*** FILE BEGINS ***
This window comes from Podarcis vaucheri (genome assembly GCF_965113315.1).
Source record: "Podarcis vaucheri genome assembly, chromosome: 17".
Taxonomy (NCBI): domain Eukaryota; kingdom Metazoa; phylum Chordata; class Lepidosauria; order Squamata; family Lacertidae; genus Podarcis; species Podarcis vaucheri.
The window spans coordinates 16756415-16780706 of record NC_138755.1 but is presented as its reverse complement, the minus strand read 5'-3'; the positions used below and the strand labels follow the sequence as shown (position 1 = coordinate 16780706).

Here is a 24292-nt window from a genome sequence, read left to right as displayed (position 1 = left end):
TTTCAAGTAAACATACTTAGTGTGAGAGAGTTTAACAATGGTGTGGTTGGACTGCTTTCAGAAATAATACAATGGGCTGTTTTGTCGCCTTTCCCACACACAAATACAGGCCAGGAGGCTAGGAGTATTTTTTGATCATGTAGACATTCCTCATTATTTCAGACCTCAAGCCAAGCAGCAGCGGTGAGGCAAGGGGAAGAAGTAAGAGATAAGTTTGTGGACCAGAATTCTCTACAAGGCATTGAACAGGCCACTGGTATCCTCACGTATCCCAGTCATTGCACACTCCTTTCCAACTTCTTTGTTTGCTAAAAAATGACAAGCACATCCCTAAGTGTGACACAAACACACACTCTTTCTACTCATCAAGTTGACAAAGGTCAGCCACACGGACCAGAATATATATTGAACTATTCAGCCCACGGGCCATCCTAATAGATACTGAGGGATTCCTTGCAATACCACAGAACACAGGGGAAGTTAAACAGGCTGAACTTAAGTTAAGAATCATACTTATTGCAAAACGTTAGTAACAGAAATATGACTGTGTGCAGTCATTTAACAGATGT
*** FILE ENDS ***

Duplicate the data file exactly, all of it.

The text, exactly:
This window comes from Podarcis vaucheri (genome assembly GCF_965113315.1).
Source record: "Podarcis vaucheri genome assembly, chromosome: 17".
Taxonomy (NCBI): domain Eukaryota; kingdom Metazoa; phylum Chordata; class Lepidosauria; order Squamata; family Lacertidae; genus Podarcis; species Podarcis vaucheri.
The window spans coordinates 16756415-16780706 of record NC_138755.1 but is presented as its reverse complement, the minus strand read 5'-3'; the positions used below and the strand labels follow the sequence as shown (position 1 = coordinate 16780706).

Here is a 24292-nt window from a genome sequence, read left to right as displayed (position 1 = left end):
TTTCAAGTAAACATACTTAGTGTGAGAGAGTTTAACAATGGTGTGGTTGGACTGCTTTCAGAAATAATACAATGGGCTGTTTTGTCGCCTTTCCCACACACAAATACAGGCCAGGAGGCTAGGAGTATTTTTTGATCATGTAGACATTCCTCATTATTTCAGACCTCAAGCCAAGCAGCAGCGGTGAGGCAAGGGGAAGAAGTAAGAGATAAGTTTGTGGACCAGAATTCTCTACAAGGCATTGAACAGGCCACTGGTATCCTCACGTATCCCAGTCATTGCACACTCCTTTCCAACTTCTTTGTTTGCTAAAAAATGACAAGCACATCCCTAAGTGTGACACAAACACACACTCTTTCTACTCATCAAGTTGACAAAGGTCAGCCACACGGACCAGAATATATATTGAACTATTCAGCCCACGGGCCATCCTAATAGATACTGAGGGATTCCTTGCAATACCACAGAACACAGGGGAAGTTAAACAGGCTGAACTTAAGTTAAGAATCATACTTATTGCAAAACGTTAGTAACAGAAATATGACTGTGTGCAGTCATTTAACAGATGT